Sponge painting can give bland walls a more dramatic texture by emphasizing the irregularities, leaving the wall with light and dark patches that seamlessly fuse together in a controlled manner. It’s these blemishes and imperfections that give sponge-painted walls so much character. To achieve this effect, you don’t have to hire a professional; all you need is the right paint and tools.
Before you start sponge-painting your walls, hone your technique on other materials, such as old sheets of wood or plasterboard. What makes sponge painting so distinctive is the duel layering, so feel free to explore different color combinations in order to achieve the look you desire. Experiment with different intensities, paints and even strokes.
Repair Your Walls
Use a gypsum- or cellulose-based filler to fill in any nail or screw holes. Place a small amount of filler on a putty knife and lightly scrap it against the divots or holes, ensuring it's as flush as possible with your walls. When it has dried, sand it down with a 120-grit sandpaper.
Make a homemade cleaning solution by mixing 3 teaspoons of laundry detergent with 1 gallon of water. Wipe the solution on the walls in a circular motion with a lint-free cloth. This will remove any dust or debris and help the paint to stick more effectively. Wipe down the walls with a damp cloth to remove any excess detergent and wait until it dries before continuing.
For your base coat, use a satin, flat, eggshell or semigloss interior paint. To achieve a darker look in the room, choose a light undercoat for the base layer and a darker tone for the second layer. Painting is a messy job, so lay tarps over the floor to prevent staining the carpet.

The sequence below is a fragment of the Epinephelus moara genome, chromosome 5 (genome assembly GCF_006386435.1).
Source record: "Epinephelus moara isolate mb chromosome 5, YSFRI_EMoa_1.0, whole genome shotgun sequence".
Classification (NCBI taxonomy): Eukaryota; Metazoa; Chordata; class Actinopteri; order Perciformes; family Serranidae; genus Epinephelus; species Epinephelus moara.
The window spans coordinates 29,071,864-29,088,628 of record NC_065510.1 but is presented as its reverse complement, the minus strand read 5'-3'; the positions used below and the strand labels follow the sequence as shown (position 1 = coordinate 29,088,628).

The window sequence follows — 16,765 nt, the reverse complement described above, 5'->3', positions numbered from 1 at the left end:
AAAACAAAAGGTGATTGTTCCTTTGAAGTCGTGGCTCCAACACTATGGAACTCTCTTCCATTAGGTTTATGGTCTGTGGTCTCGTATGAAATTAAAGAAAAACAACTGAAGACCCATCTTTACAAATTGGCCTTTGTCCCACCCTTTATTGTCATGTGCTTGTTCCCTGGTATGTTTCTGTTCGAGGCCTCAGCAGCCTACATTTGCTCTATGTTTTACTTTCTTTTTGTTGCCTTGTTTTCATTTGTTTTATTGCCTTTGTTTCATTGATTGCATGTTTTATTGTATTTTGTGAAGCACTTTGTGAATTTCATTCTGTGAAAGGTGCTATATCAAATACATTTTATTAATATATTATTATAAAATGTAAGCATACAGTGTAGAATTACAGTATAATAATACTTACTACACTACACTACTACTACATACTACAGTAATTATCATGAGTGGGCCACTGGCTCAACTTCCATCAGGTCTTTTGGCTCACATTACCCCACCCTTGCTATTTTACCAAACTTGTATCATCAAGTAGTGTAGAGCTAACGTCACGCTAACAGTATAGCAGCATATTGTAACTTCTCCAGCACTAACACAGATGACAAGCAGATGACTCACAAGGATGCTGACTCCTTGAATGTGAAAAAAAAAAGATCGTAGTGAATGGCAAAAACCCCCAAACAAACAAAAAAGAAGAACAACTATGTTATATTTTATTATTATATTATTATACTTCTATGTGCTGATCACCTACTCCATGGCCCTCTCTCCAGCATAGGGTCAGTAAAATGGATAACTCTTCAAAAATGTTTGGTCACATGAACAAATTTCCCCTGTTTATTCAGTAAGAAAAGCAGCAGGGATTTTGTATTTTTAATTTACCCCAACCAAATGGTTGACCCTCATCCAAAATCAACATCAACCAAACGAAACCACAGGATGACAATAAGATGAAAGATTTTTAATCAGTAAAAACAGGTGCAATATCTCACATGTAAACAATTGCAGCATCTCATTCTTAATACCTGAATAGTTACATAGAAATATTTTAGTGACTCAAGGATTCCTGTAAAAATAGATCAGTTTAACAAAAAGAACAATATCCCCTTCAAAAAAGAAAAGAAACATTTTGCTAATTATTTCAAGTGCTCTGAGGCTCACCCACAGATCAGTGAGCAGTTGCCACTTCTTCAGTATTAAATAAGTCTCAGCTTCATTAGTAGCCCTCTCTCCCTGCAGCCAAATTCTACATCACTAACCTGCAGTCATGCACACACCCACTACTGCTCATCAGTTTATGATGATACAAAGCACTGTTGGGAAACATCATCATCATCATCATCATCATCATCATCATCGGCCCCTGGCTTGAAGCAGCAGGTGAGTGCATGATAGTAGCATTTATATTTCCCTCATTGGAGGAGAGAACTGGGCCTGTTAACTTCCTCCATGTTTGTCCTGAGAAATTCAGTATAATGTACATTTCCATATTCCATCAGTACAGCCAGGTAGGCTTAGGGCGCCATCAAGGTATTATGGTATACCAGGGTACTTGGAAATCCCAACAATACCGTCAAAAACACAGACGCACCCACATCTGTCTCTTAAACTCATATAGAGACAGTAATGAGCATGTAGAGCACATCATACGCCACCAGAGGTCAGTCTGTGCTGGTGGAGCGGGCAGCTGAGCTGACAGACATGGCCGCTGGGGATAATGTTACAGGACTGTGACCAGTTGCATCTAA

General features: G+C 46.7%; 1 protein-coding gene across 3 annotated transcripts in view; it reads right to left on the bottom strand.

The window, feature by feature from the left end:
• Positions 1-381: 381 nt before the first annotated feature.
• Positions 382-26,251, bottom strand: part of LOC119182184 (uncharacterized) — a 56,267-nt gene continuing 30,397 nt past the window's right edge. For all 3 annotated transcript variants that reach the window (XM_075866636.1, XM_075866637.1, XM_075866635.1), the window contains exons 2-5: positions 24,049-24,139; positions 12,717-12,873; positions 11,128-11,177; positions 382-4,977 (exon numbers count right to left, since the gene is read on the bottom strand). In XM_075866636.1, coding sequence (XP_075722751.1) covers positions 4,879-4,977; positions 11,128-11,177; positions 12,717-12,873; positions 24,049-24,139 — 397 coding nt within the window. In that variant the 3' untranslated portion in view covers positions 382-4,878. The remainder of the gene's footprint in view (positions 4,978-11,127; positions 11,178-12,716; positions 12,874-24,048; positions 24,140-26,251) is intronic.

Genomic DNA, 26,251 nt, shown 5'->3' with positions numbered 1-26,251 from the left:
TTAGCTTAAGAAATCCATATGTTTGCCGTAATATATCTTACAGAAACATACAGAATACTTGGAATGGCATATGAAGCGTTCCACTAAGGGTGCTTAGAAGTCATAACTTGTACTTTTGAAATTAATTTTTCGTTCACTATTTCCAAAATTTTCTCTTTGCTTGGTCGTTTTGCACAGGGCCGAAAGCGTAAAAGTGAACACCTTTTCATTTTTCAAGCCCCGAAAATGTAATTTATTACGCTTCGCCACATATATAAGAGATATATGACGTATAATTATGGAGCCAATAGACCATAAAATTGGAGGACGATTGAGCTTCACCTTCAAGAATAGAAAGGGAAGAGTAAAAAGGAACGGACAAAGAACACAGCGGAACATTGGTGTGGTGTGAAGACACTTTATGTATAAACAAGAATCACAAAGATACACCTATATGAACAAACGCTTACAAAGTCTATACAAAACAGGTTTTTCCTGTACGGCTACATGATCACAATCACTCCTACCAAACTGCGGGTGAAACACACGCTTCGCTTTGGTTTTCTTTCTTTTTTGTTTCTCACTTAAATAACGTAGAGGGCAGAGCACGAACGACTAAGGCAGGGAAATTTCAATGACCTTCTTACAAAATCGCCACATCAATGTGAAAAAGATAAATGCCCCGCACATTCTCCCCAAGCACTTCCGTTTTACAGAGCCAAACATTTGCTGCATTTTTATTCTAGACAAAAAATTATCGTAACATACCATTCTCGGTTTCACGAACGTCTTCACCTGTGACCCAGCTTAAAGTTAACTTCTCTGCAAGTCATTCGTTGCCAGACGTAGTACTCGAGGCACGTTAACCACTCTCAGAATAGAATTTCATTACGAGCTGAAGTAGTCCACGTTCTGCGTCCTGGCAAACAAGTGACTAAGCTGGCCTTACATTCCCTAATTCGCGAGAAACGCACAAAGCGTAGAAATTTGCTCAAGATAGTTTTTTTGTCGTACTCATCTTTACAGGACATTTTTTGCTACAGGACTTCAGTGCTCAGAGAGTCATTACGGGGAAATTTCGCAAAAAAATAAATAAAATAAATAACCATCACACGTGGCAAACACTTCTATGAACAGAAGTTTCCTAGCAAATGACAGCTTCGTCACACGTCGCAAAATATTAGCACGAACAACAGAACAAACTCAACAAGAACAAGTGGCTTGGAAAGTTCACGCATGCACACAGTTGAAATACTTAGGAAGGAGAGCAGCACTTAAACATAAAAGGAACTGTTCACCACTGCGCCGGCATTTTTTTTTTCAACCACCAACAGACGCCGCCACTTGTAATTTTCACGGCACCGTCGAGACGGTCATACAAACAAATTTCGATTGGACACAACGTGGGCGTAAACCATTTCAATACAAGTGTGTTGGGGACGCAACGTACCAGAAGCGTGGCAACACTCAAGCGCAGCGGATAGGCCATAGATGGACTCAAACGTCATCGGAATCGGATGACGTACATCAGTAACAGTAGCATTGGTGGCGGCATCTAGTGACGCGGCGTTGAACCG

Things You'll Need:
- Satin, flat, eggshell or semigloss interior paint
- Painter's tape
- Paint roller
- Natural sea sponge
- Plastic or rubber gloves
Tape Off the Edges
Tape off the trim, window and door frames with painter's tape. Press 3 to 4 inches of tape against the wall so it's flush with the edge. Unroll roughly 6 inches of tape at a time and ensure it's secure before moving on. Once you've taped off the whole room, press it in place with a five-in-one or similar tool to ensure it's firmly attached-- this will prevent any bleed from the paint.
Apply the Base Coat
Apply the base coat of paint using a roller. Remove the masking tape within one hour of painting the room by pulling it off at a 45- to 90-degree angle. Leave the room to dry overnight.
Mix the Paint
Retape the edges and rinse your natural sea sponge in water for a few minutes to soften it. Mix 1 part of your top color of paint with 4 parts glaze. Squeeze your sea sponge dry and dip it in your glaze until it’s completely saturated.
Apply the Glaze
Lightly blot the surface of your wall, ensuring you don’t apply more than one layer to the same place. Otherwise, the paint will accumulate. To increase the intensity in certain areas, simply add a heavier layer. Feel free to roll the sponge over the wall in order to achieve random patterns. Use a smaller sponge if you need to apply the glaze to a hard-to-reach areas, such the trim, window frames, door frames and corners.
Apply the lighter glaze over the top of the first layer of paint to soften the intensity. If you want the top color to be more transparent, just add more glaze to the mixture.
- Wear plastic or rubber gloves to prevent the glaze from getting over your hands.
Linnea Andreasson is a professional interior designer and Japanse decor enthusiast. She earned her Bachelor of Arts degree in 3D and interior design from the University of Essex in 2011. In her spare time she builds custom tatami furniture and writes on her decor blog, Shoji Secrets.